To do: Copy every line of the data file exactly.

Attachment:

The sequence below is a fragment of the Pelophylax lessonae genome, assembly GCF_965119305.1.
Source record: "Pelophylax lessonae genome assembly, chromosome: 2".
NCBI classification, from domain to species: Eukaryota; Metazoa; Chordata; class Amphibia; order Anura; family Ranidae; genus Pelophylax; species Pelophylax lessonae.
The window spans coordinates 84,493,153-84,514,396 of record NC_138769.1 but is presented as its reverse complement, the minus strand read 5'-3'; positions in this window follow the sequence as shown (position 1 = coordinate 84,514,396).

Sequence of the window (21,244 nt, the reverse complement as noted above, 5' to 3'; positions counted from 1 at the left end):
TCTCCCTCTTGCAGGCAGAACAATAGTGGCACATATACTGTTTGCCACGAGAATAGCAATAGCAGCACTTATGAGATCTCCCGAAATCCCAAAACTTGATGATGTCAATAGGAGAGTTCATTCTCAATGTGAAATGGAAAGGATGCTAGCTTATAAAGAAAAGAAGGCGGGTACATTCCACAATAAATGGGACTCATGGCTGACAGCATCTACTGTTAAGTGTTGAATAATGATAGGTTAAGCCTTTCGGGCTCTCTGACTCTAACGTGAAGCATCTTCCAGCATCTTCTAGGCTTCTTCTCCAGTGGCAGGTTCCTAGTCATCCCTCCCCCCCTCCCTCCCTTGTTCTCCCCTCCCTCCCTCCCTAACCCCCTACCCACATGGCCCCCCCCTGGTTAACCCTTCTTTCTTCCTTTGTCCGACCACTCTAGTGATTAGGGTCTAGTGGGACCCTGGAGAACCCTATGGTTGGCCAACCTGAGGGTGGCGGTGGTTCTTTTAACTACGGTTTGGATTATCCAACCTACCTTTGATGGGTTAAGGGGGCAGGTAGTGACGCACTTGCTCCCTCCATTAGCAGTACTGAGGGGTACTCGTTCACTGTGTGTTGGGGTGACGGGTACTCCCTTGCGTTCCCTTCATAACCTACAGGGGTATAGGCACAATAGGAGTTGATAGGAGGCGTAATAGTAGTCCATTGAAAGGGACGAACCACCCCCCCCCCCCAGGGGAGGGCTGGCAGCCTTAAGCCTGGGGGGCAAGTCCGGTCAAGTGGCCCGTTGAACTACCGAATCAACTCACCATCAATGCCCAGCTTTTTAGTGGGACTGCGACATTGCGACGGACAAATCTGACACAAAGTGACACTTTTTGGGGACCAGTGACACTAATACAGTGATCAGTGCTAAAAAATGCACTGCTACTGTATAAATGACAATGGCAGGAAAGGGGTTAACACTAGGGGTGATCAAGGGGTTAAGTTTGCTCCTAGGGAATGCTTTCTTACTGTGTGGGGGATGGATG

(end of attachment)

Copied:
The sequence below is a fragment of the Pelophylax lessonae genome, assembly GCF_965119305.1.
Source record: "Pelophylax lessonae genome assembly, chromosome: 2".
NCBI classification, from domain to species: Eukaryota; Metazoa; Chordata; class Amphibia; order Anura; family Ranidae; genus Pelophylax; species Pelophylax lessonae.
The window spans coordinates 84,493,153-84,514,396 of record NC_138769.1 but is presented as its reverse complement, the minus strand read 5'-3'; positions in this window follow the sequence as shown (position 1 = coordinate 84,514,396).

Sequence of the window (21,244 nt, the reverse complement as noted above, 5' to 3'; positions counted from 1 at the left end):
TCTCCCTCTTGCAGGCAGAACAATAGTGGCACATATACTGTTTGCCACGAGAATAGCAATAGCAGCACTTATGAGATCTCCCGAAATCCCAAAACTTGATGATGTCAATAGGAGAGTTCATTCTCAATGTGAAATGGAAAGGATGCTAGCTTATAAAGAAAAGAAGGCGGGTACATTCCACAATAAATGGGACTCATGGCTGACAGCATCTACTGTTAAGTGTTGAATAATGATAGGTTAAGCCTTTCGGGCTCTCTGACTCTAACGTGAAGCATCTTCCAGCATCTTCTAGGCTTCTTCTCCAGTGGCAGGTTCCTAGTCATCCCTCCCCCCCTCCCTCCCTTGTTCTCCCCTCCCTCCCTCCCTAACCCCCTACCCACATGGCCCCCCCCTGGTTAACCCTTCTTTCTTCCTTTGTCCGACCACTCTAGTGATTAGGGTCTAGTGGGACCCTGGAGAACCCTATGGTTGGCCAACCTGAGGGTGGCGGTGGTTCTTTTAACTACGGTTTGGATTATCCAACCTACCTTTGATGGGTTAAGGGGGCAGGTAGTGACGCACTTGCTCCCTCCATTAGCAGTACTGAGGGGTACTCGTTCACTGTGTGTTGGGGTGACGGGTACTCCCTTGCGTTCCCTTCATAACCTACAGGGGTATAGGCACAATAGGAGTTGATAGGAGGCGTAATAGTAGTCCATTGAAAGGGACGAACCACCCCCCCCCCCCAGGGGAGGGCTGGCAGCCTTAAGCCTGGGGGGCAAGTCCGGTCAAGTGGCCCGTTGAACTACCGAATCAACTCACCATCAATGCCCAGCTTTTTAGTGGGACTGCGACATTGCGACGGACAAATCTGACACAAAGTGACACTTTTTGGGGACCAGTGACACTAATACAGTGATCAGTGCTAAAAAATGCACTGCTACTGTATAAATGACAATGGCAGGAAAGGGGTTAACACTAGGGGTGATCAAGGGGTTAAGTTTGCTCCTAGGGAATGCTTTCTTACTGTGTGGGGGATGGATG